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Daseal 04-05-2009 10:48 PM

Ethical question:
 
Hey Guys,

I have a quick question for you. I'm kinda interested where people stand on the fence on this issue. I've asked a few people and the responses have been all over the place. I'm currently studying for a Calculus exam. I feel like I understand all of the material, have done countless examples, etc.

During the exam, we are free to use any calculator we want. I currently run a TI-89 Titanium which is absolutely studly. While I still do all the work by hand so I can get partial credit if I make a mistake, I use the calculator to quickly check my answers and to do other functions that save time (factor, etc)

Since the professor told us we could use calculators but never put any restrictions on it -- is it fair game to type formulas into the calculator's text editor. Being able to use the formulas is the most important, but I'm terrible at memorizing material -- especially math equations. That's why I do well in history, I remember most everything, but if I had to recite exactly what my teacher said -- I'd be in trouble!

Do you think using every aspect of the calculator is cheating or not. Regardless of the opinion on the board, I doubt I'll put the formulas in just to avoid any chance of getting in trouble. But what are the thoughts of the folks here about it?

Redskins8588 04-05-2009 11:10 PM

Re: Moral based question:
 
I don't see it as cheating, I mean think of it this way 4 years from now if you need to use calculus for your job what are you going to do? Chances are you will look in a book or remember that you programed your calculator with the formulas. Also, anyone can have a copy of the formulas but if you don't know how to use them then you still are screwed. And my last point if the professor told the class that you can use any calculator you can bet your bottom dollar other classmates are going to program the formulas into their calculators...

saden1 04-05-2009 11:23 PM

Re: Moral based question:
 
LOL...We faced a similar predicament in our Calculus II during our finals and let me tell you the result for one particular cheater (yes, putting it on your calculator is cheating) was not pretty. The professor was able to somehow tell that he was cheating and came to his seat, asked him for his calculator, checked to see if there were formulas typed into it, took the exam papers from him and told him he's free to go home. The professor then proceeded to tell the entire class that if anyone else has formulas on their calculator they'll suffer the same fate and will be brought up for violating the school's code of conduct.

The moral of the story is don't cheat, it's not worth it.

p.s. We were told we can have a single cheat-sheet and that we may not store formulas into our calculators for the final exam.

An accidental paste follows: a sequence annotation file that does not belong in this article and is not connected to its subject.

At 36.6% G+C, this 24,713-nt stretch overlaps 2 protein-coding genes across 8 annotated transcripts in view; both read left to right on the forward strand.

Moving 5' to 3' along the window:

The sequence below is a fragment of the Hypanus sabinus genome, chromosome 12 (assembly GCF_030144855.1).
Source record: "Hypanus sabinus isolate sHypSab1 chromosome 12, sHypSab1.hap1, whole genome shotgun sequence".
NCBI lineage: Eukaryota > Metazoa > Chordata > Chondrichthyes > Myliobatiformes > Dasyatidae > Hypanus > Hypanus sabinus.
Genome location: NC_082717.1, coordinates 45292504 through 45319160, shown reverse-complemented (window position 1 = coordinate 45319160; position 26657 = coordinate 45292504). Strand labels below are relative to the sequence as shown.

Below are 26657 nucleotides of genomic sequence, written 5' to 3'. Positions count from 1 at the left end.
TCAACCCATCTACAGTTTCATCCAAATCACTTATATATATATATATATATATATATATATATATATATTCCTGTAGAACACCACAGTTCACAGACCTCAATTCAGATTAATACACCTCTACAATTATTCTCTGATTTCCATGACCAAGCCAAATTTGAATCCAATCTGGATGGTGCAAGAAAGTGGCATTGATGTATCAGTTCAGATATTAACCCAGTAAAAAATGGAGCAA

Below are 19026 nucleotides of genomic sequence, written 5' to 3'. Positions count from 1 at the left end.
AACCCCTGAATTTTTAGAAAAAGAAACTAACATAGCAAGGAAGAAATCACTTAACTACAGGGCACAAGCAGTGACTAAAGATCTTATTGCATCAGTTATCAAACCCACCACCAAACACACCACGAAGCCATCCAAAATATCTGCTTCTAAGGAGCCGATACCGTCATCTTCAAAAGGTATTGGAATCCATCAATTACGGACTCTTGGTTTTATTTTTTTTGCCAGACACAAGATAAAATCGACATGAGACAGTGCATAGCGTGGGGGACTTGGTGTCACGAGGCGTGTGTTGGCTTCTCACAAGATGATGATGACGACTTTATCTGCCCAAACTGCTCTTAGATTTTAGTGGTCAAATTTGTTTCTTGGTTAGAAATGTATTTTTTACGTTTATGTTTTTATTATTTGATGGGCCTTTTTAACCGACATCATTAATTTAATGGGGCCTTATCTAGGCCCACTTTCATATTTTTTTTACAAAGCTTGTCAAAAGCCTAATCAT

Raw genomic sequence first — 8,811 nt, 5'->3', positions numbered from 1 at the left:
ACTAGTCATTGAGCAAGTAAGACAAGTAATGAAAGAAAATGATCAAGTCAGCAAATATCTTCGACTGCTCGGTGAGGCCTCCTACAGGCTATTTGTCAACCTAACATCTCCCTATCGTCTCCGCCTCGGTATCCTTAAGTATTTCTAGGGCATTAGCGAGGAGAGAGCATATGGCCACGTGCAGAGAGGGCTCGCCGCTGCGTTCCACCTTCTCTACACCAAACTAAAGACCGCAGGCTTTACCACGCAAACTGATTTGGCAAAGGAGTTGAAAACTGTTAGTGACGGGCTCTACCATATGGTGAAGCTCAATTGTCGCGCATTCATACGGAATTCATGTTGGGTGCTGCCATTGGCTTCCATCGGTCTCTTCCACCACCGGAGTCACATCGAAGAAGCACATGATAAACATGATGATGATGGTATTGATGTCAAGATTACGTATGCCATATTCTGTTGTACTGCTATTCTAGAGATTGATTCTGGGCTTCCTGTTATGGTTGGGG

EternalEnigma21 04-05-2009 11:26 PM

Re: Moral based question:
 
Part of college is learning about life. You are supposed to use everything you can to your advantage in life, so I'd say you'd be foolish not to.

Also, I had a friend that took a book and programmed a very nice calculator to plug and play many physics equations for our entire semester before the class even started. A couple of people caught wind after a couple of weeks and complained to the prof, who said, "If he's smart enough to program the material into a calculator, he must have a grasp on what I'm teaching."

GMScud 04-05-2009 11:33 PM

Re: Moral based question:
 
[quote=EternalEnigma21;543514]Part of college is learning about life. You are supposed to use everything you can to your advantage in life, so I'd say you'd be foolish not to.
[/quote]

Wait a second, you say college is in part about learning about life, and then you follow up it by saying he'd be foolish NOT to cheat? So he's learning about life that's it's cool to cheat to get ahead? Maybe I'm reading it wrong, but that's what it sounds like you're saying.

I think the question here is how would the prof see it? He said "no restrictions." But what does that mean? If he knew you had formulas plugged in would he consider it cheating? If the answer is yes, I'd say it's not worth it.

I put a few formulas in my TI-82 back in AP Physics in high school. I didn't get caught, but I felt bad enough about it afterwards that I never did it in college. For what it's worth.

EternalEnigma21 04-05-2009 11:45 PM

Re: Moral based question:
 
[quote=GMScud;543515]Wait a second, you say college is in part about learning about life, and then you follow up it by saying he'd be foolish NOT to cheat? [/quote]


No I didn't. Don't impose your opinion on my statement. I said it would be foolish not to use everything he can to his advantage. I don't believe it's cheating. Its certainly not cheating in life.

Daseal 04-05-2009 11:56 PM

Re: Moral based question:
 
I also don't consider it cheating, because I've done the work to learn how to use the formulas. I think being forced to memorize them is quite silly. What does forcing a student to memorize a formula really prove?

When it comes down to one thing -- it's if it would be considered cheating. I've heard examples from others. If the professor had said you can't program equations into your calc -- this would be a non-discussion, IMO. That's cheating. This is grey area, which ethics is all about.